At the university, Jim comes under the influence of a young scholar named Gaston Cleric. He takes rooms with an elderly couple on the edge of Lincoln and quickly becomes engrossed in his studies. During the summer, he remains in Lincoln to study Greek under the terms of his enrollment.
One evening, during the spring of his sophomore year, Jim is deep in thought when someone knocks at his door. He is slow to recognize his visitor, but soon realizes that it is Lena Lingard, dressed in her city finery. She explains to him that she has set up in Lincoln as a dressmaker, and she describes the details of her business affairs. When Jim asks after Ántonia, Lena explains that Ántonia has taken up work with Mrs. Gardener at the hotel and is engaged to Larry Donovan. Jim greets this news with a mixture of pleasure and dismay, and he mentions an urge to go home and take care of her. Lena changes the subject to the theater, and Jim asks if she would like to get together for a theater outing in the near future. Lena agrees to this proposal and departs as quickly as she has come, leaving Jim among his books in the solitude of his study.
Throughout the spring, Jim and Lena attend a series of plays together. One play in particular, Camille, the story of a man’s love for a woman dying of tuberculosis, affects them both very strongly.
In addition to spending time with Lena at the theater, Jim visits her regularly at her dressmaking shop and takes Sunday breakfasts with her at her apartment. As the weeks wear on, Jim becomes less interested in his classes and spends more and more time hanging about with Lena and her circle. Near the end of the academic term, Cleric informs Jim that he has accepted an instructorship at Harvard College and wants Jim to accompany him east. After receiving the blessing of his grandfather, Jim resolves to leave Lincoln, and he visits Lena to tell her his decision. While sad to hear the news, she makes no attempt to hold him back. When the term ends, Jim returns home to be with his grandparents for a few weeks. He then makes a visit to his relatives in Virginia before joining Cleric in Boston.
Book III reflects another major narrative shift in the novel: Jim’s transition to college. Although Jim’s move from the farm to Black Hawk—the break separating Books I and II—makes for a change of scenery, his sense of place is still firmly rooted in the nearby countryside that he roamed as a boy. But with his entry into the university at Lincoln in Book III, a more permanent rift between his past and his present begins to establish itself. Jim’s initial impulse is to reject the lure of “impersonal” scholarship in favor of his “own naked land and the figures scattered upon it.” He finds himself torn between study and memory, excited by the lure of learning new forms, but at the same time plunged back into thoughts of his past. In the face of the new, Jim finds the old people and ways “strengthened and simplified,” though it is unclear whether such an improvement is more a virtue of the past itself or a result of thinking about the past in a new way.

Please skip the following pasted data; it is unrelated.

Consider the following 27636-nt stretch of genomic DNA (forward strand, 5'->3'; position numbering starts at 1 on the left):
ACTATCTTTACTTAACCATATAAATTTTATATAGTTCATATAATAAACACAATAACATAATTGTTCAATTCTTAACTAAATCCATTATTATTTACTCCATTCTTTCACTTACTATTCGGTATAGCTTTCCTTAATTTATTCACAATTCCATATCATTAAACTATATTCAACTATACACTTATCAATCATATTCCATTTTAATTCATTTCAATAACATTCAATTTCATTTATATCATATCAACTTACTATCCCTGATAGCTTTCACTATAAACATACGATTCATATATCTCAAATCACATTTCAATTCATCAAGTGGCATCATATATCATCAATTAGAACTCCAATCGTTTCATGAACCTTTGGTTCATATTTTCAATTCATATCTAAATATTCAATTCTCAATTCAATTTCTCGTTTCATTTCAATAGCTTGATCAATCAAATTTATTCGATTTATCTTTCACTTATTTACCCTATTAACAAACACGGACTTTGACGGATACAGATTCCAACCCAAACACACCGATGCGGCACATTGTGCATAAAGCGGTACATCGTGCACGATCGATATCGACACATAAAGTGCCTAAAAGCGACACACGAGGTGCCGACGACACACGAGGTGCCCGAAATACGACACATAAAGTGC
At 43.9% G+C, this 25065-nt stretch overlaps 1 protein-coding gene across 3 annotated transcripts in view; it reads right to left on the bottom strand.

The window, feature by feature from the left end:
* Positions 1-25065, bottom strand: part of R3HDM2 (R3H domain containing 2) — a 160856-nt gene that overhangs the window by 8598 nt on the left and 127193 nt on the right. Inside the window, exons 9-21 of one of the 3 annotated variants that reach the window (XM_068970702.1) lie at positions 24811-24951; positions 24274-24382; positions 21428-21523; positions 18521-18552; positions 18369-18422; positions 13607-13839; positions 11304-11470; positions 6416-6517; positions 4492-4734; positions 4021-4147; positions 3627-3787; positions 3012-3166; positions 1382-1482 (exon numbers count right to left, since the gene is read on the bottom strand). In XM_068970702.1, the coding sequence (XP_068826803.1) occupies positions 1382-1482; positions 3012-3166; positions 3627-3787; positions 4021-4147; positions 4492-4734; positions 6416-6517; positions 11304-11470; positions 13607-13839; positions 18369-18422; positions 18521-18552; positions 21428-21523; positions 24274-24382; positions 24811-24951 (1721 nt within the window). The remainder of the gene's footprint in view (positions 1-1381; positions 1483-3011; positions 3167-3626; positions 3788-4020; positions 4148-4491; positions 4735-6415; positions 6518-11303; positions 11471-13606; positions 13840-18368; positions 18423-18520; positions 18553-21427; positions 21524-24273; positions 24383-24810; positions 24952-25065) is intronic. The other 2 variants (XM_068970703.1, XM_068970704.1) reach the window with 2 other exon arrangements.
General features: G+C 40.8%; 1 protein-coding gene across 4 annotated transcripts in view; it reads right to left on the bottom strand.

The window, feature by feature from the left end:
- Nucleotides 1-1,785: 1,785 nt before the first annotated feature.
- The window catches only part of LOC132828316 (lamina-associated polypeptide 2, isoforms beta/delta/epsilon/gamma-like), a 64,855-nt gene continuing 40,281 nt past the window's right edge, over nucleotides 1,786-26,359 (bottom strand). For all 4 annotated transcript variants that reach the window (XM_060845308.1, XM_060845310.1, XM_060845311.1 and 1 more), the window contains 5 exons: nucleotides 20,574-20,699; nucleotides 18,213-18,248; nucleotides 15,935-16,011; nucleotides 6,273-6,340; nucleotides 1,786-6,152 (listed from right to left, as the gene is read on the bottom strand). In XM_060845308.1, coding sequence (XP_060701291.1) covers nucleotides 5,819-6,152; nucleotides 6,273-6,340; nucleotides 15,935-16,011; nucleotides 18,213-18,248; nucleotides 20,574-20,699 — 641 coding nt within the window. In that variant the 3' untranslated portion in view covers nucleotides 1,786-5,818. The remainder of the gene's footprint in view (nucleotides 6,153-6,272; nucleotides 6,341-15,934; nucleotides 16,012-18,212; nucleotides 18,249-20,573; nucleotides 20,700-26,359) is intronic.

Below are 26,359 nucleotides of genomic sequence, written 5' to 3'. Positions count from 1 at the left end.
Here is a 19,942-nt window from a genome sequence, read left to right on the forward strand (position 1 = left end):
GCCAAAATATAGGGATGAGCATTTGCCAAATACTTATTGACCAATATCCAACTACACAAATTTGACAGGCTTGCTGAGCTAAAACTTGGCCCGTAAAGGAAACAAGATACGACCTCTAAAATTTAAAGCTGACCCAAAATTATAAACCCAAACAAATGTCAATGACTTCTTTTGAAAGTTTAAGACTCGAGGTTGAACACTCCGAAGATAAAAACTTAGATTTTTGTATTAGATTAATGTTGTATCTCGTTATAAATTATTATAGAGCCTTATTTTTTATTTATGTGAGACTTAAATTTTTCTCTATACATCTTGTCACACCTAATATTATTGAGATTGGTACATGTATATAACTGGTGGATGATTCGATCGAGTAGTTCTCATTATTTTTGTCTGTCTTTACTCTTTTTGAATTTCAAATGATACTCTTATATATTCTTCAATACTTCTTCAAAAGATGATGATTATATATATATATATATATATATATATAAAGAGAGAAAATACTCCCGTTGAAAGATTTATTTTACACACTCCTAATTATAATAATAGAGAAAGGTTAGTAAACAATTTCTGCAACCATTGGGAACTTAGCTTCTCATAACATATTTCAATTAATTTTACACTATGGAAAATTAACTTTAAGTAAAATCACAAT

In either event, the nostalgia that Jim begins to feel at the university is extremely intense, and it begins to hamper his ability to live in the present. The people that he carries with him in his mind are so alive to him that he “scarcely stopped to wonder whether they were alive anywhere else, or how.” Ántonia soon comes to display a similar tendency to live in the past at the expense of her present.
My Antonia is a modernist novel about the coming of age. Modernism is a style of writing used from the late 19th century till the 1930s. Modernism is a style that has no central plot instead it is more of a series of episodes. Please take note that most teachers ask for a specific plot where this novel doesn't really have one. My advice here would be to talk about the aging of the main characters or Jim's attraction to Antonia as a main plot. Also take note that both Jim Burden and Antonia can be considered Protagonists. I hope this helps as... Read more→
213 out of 244 people found this helpful
Mr. Shimerda CANNOT possibly have committed suicide for this is impossible. The scene has showed that Mr. Shimerda, laying on his side with the gun beside him. Otto's suspicion was that Mr. Shimerda was to lay on his side and put his long rifle in his mouth, using his big toe to pull the trigger, and kill himself. This would make sense, seeing how the scene was created and how there was a bullet hole in the wall until it takes up on account of two major problem, being the Shimerdas are HIGHLY religious and that there were pieces of his head,... Read more→
21 out of 47 people found this helpful